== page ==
From gender pay to parental pay

The gender pay audits have encouraged moves towards greater transparency, particularly around parental leave and pay policies.

man and woman's feet standing next to empty baby shoes


Yesterday night was the deadline for private sector employer with over 250 employees to publish their gender pay audits. It seems a lot of employers left things until the last minute, risking fines. In the next days there will be a lot of articles analysing those figures.

Public sector organisations had a slightly earlier deadline and overall the figures show a slight increase in the pay gap.

Figures in by yesterday evening suggest there was a slight decrease in the gap in the private sector,  but that nearly half of companies [45%] reported a rise in their pay differential in favour of men and 7% reporting no change.

Among those reporting a large pay gap are Easyjet and Barclays Investment Bank. Those sectors with the largest pay gap are construction, financial services and mining. The gap measures the difference between what the average pay is for men and women in an organisation.

Much has been written about the gender pay gap since the legislation came into effect and it has certainly given some of the issues that contribute to it higher prominence.

The hope is that that spurs employers to analyse the reasons for their gap and take action, although there is no mandatory requirement or enforcement mechanism for getting them to do so.

The publicity around the pay gap has additionally led to discussions about how the audit model can be used to tackle transparency around other equality issues. It has also been the basis for a campaign for employers to publish their parental leave and pay policies.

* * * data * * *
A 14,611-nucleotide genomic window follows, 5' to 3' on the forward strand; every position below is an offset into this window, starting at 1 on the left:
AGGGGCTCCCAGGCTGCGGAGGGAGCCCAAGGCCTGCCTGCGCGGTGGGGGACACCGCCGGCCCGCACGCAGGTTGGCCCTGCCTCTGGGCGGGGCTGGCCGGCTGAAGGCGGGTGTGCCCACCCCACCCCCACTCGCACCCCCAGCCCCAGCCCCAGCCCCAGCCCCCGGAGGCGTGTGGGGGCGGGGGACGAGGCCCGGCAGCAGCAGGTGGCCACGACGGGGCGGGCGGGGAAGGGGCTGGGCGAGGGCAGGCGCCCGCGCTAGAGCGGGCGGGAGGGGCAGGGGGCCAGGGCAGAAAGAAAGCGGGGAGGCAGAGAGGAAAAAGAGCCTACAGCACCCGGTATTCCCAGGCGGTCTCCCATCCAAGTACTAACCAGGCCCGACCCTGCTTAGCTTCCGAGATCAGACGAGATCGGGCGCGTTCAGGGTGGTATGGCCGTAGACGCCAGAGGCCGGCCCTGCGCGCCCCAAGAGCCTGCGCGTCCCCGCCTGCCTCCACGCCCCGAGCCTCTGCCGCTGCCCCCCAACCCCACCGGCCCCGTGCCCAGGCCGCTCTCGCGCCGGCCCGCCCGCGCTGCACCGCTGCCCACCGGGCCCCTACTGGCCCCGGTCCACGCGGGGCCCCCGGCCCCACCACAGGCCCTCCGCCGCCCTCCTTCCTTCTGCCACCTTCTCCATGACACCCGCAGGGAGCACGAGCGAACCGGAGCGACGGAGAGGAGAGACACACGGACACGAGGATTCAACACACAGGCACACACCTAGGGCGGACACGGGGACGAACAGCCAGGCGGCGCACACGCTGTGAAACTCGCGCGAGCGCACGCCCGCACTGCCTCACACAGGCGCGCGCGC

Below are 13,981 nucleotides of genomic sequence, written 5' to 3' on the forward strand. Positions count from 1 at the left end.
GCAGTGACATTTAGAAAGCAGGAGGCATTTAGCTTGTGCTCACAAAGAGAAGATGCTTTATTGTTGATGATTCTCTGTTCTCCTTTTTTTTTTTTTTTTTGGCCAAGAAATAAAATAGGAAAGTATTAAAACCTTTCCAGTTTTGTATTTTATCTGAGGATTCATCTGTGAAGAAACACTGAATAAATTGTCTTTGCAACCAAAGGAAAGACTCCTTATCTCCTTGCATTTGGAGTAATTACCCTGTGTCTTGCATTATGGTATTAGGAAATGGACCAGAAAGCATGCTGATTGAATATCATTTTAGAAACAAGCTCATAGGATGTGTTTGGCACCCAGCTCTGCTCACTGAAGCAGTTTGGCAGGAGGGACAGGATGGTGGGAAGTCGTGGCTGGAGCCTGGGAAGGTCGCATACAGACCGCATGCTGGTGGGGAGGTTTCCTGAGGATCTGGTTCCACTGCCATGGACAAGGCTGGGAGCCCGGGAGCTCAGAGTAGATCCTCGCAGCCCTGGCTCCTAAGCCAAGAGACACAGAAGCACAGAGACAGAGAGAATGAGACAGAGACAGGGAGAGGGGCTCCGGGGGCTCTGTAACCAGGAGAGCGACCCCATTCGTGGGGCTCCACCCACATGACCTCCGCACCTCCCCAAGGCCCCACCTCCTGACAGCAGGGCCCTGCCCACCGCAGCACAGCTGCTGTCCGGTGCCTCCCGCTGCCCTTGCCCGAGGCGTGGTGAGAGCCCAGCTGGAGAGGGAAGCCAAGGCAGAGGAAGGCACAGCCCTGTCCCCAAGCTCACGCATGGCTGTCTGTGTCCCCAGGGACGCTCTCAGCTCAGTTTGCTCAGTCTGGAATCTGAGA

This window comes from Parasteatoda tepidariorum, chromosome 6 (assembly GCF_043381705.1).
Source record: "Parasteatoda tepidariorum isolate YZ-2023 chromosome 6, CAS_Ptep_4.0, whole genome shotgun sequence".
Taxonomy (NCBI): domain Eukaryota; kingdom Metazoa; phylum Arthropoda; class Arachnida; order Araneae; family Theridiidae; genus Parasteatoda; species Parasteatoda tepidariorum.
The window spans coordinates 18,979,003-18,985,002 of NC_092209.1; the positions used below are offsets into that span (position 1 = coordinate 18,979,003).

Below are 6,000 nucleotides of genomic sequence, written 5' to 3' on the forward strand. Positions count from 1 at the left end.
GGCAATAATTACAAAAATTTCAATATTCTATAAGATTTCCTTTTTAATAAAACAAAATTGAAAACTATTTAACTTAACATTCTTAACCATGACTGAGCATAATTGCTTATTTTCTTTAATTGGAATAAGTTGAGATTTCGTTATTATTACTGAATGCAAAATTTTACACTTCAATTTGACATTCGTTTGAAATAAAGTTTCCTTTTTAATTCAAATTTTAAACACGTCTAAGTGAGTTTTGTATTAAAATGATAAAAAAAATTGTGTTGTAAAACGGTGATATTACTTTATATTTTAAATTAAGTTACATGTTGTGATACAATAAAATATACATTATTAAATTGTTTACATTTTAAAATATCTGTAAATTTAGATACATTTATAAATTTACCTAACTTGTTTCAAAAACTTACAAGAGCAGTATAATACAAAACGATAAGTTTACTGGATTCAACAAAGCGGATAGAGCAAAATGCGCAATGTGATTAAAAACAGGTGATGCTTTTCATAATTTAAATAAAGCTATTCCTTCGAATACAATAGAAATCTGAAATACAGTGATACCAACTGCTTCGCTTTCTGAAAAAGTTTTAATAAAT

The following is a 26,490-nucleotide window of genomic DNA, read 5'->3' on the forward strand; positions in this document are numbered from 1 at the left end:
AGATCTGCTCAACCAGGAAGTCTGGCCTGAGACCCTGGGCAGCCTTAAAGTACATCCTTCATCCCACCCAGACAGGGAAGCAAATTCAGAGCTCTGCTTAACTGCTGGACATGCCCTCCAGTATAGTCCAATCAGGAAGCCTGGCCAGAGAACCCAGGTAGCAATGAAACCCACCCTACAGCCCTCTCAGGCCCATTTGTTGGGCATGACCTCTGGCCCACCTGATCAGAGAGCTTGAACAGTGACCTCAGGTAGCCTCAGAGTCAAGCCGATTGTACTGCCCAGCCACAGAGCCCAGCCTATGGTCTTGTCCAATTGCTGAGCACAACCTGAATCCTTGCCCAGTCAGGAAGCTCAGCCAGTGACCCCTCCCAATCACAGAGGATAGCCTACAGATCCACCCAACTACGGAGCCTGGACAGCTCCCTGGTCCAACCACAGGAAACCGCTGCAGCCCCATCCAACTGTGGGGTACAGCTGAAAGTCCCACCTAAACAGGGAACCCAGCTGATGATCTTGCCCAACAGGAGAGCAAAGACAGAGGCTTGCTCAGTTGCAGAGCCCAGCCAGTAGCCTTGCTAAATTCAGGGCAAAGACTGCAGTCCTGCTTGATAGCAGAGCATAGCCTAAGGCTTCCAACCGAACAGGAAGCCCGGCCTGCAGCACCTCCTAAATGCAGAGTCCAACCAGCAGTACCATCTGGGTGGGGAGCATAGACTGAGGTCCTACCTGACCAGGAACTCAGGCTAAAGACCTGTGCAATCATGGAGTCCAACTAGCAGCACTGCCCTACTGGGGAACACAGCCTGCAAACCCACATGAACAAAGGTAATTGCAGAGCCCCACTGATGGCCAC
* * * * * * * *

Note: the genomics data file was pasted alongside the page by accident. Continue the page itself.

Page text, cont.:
Surprisingly, not many do – even those employers who have good policies. I’ve spent many an hour trying to track down the policies, particularly on pay, of employers I know have good policies and they are often very well hidden if public at all.

A recent report from the Executive Coaching Company backs this up. It found that less than 20 per cent of employers in the Times Top 100 Graduate Employers list publish details of their parental leave policies.

The report measured several different types of support for parents, including flexible working and monitoring of it. Just four firms were in the top category as beacon employers with regard to family friendly working – Accenture, EY, PwC and the Civil Service.

There have been attempts to benchmark parental leave policies over the years, but there have been some big changes from some employers in recent years, in the wake of Shared Parental Leave, so it is difficult to keep up to date. Just this week Diageo announced that it was introduced an equal parental leave policy, granting 26 weeks of paid leave to new parents and O2

Yet this is increasingly the kind of information potential candidates are looking for. Many HRs talk about how they are getting more and more questions about things like flexible working at interview.

Family friendly working is moving higher and higher up the agenda of jobseekers so it makes little sense, if you have a good policy, to hide it under a bushel. With regard to parental pay and leave larger employers may soon have to make their policies public. Jo Swinson from the Lib Dems has drawn up proposals for legislation and the government has agreed to consult on them. Swinson, who is also pushing for legislation to extend Shared Parental Leave to the self employed and dads with less than six months in a job, hopes that this will lead more employers to up their offering, and perhaps not just on parental leave policies.

Dave Dunbar, one of our Top Employer Award judges, recently wrote on about the need for good employers to shout more about what they are doing with regard to flexible working. The same goes for other aspects of family friendly working. That begins with making it easier for people to find out all the great benefits an employer might have to offer and, by doing so, encouraging others to adopt similar practices.

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